5 Pieces of Technology that Keep Crews and Passengers Safe
- Feb 06, 2018
Each year, technological advances make it easier to keep crews and passengers safe. Hundreds of thousands of people fly on airplanes ever day. With those passengers are thousands of crew members that keep things running. While their reasons for flying are different, crews and passengers both require a safe flight. That’s why airport operations teams rely on technology to keep everyone safe.
There are a lot of things that can go wrong from the time people show up at the airport to the time they land at their final destination. These next 5 technology advances, however, make the chance of things going wrong much lower.
The wings of a plane go through a lot of stress between take-off, cruising altitude, and landing. Any technological advancements that work towards alleviating that stress make flying safer for everyone on board. A wing spar is one of the most important components of a wing because it bears all of the stress. When a wing spar fails, the plane could crash.
Crews use ultrasound to monitor wing spars as well as fuselage skin to check for early signs of failure. The latest technology to avoid wing spar issues is resin-filled nano-structures. If engineers embed these structures into the wing spar material, they could patch cracks as soon as they form. This is key to protecting everyone on board.
Advanced Wheel Bearings
Besides the wings, the wheels of an aircraft are also a very important safety component. The wheel bearings support the entire weight of the aircraft on a surface area of only a few square inches. During landing, wheels accelerate anywhere from 0 to 2,000 rpm in less than one second. Safety features of wheel bearings have to be up to code to ensure safe landings for passengers and crew.
The latest ball bearings are made from new ceramic formulas. These bearings can better resist the temperature changes and physical stresses an aircraft landing entails.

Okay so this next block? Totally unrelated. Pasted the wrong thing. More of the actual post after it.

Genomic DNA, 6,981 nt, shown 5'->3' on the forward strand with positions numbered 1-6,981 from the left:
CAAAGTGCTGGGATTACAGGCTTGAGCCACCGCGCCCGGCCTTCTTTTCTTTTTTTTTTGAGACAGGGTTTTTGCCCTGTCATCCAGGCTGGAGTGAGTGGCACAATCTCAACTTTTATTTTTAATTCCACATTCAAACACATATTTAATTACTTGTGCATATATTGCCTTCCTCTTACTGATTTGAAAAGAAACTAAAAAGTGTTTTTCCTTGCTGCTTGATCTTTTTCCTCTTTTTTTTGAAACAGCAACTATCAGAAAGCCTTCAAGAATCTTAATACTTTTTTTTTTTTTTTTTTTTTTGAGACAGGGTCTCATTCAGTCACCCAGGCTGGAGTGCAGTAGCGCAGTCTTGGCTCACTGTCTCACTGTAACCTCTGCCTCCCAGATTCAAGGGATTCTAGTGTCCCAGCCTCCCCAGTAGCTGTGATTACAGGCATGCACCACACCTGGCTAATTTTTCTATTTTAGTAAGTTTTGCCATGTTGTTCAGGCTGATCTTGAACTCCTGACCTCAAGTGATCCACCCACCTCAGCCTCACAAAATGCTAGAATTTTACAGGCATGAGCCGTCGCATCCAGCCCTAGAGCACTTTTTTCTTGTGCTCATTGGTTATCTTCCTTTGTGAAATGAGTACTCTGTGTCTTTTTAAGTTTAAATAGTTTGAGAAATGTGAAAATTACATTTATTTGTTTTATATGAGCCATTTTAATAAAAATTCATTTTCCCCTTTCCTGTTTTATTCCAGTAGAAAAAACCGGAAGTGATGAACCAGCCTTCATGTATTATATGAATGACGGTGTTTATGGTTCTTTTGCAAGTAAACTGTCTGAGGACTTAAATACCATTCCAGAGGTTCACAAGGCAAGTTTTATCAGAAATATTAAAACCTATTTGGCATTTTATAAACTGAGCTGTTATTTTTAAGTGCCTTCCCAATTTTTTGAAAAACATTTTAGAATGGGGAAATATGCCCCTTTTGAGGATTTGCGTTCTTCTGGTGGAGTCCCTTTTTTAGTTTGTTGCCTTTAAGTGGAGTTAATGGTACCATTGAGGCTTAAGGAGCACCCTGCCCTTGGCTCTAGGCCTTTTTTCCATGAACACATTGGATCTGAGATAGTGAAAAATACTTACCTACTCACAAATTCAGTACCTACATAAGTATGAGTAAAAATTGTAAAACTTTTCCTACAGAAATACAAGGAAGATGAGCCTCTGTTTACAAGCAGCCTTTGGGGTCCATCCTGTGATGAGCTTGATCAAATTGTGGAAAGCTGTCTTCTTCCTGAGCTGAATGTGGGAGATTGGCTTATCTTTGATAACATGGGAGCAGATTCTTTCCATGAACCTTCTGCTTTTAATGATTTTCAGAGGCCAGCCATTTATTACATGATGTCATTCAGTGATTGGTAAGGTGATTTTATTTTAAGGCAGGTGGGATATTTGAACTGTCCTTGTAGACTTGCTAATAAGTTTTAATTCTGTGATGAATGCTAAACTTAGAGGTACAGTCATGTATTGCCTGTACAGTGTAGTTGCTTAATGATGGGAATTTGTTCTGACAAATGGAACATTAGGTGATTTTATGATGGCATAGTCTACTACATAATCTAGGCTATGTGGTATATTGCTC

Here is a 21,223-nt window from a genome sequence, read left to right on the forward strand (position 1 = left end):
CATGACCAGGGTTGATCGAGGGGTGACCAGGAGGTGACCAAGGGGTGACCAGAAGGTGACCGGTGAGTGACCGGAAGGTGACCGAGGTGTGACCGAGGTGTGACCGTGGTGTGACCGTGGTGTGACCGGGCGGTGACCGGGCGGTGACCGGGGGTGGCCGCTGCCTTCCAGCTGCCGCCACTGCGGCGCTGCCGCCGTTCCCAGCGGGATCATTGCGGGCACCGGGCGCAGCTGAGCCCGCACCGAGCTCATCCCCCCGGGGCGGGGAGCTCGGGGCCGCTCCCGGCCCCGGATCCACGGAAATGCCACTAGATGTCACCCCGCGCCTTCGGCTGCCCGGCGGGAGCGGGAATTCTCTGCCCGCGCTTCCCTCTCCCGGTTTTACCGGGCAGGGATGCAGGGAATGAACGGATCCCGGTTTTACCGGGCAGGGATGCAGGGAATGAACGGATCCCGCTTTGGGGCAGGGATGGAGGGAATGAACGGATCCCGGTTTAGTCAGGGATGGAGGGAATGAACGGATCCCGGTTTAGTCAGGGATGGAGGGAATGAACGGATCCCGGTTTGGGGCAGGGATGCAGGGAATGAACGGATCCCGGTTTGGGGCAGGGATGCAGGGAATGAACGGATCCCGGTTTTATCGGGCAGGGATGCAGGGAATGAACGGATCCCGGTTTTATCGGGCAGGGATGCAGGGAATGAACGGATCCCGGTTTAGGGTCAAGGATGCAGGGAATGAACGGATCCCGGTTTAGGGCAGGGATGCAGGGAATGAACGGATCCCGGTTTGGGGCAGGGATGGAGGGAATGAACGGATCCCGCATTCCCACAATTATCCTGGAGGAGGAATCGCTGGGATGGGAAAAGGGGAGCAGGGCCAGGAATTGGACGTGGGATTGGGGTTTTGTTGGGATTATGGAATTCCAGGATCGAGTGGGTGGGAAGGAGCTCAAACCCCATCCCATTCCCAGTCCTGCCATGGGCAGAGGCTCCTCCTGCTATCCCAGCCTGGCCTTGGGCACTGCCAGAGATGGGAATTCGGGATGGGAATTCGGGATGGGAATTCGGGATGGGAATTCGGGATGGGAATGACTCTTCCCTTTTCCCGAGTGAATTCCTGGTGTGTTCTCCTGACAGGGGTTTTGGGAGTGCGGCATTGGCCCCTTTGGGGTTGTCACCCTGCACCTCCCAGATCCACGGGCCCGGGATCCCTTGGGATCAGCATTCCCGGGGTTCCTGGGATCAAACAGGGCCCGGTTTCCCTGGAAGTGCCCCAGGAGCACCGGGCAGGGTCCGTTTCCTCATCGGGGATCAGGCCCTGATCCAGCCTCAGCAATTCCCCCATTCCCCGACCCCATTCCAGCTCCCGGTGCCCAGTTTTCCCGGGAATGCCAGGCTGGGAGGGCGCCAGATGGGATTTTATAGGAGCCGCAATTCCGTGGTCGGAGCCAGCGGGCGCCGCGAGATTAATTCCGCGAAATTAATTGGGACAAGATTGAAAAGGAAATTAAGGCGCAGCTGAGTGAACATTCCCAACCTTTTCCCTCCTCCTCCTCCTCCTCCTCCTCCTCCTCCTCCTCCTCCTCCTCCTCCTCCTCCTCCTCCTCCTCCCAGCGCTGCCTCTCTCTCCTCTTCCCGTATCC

The next technology critical to crew and passenger safety are weather alerts. Severe weather impacts all aspects of airport operations. Professionals in the industry can protect both crew and passengers with weather data products and services; including alerts.
One very important alert to have is a lightning alert. Our total lightning network provides warnings for in-cloud lightning and also helps predict wind shear, down bursts, and hail. You can read about how we keep airport operations at Orlando International running smoothly during severe weather in the below case study.
Airport Surface Detection Equipment-X
The penultimate technology on our list is for control towers. The FAA’s Airport Surface Detection Equipment-X basically creates a continuously updated map of all airport traffic. It does this by integrating data from an inbound plane’s GPA unit and the transponder signals from ground vehicles and other planes in the air. That way pilots are aware of everything going on around them.
Cockpit Digital Maps
The final technology airliner should use to keep people safe are cockpit digital maps. While using maps keeps pilots out of trouble, paper maps are simple a thing of the past. Besides taking up a lot of room, they also must be updated regularly to ensure accuracy. With today’s technology, it’s easier for pilots to rely on digital maps. These maps of airports and the surrounding areas are easier to use and include new obstacles and infrastructure. All pilots should carry Electronic Flight Bags that plug into the cockpit navigation systems. Alerts ensure that pilots always update their maps when connected to Wi-Fi.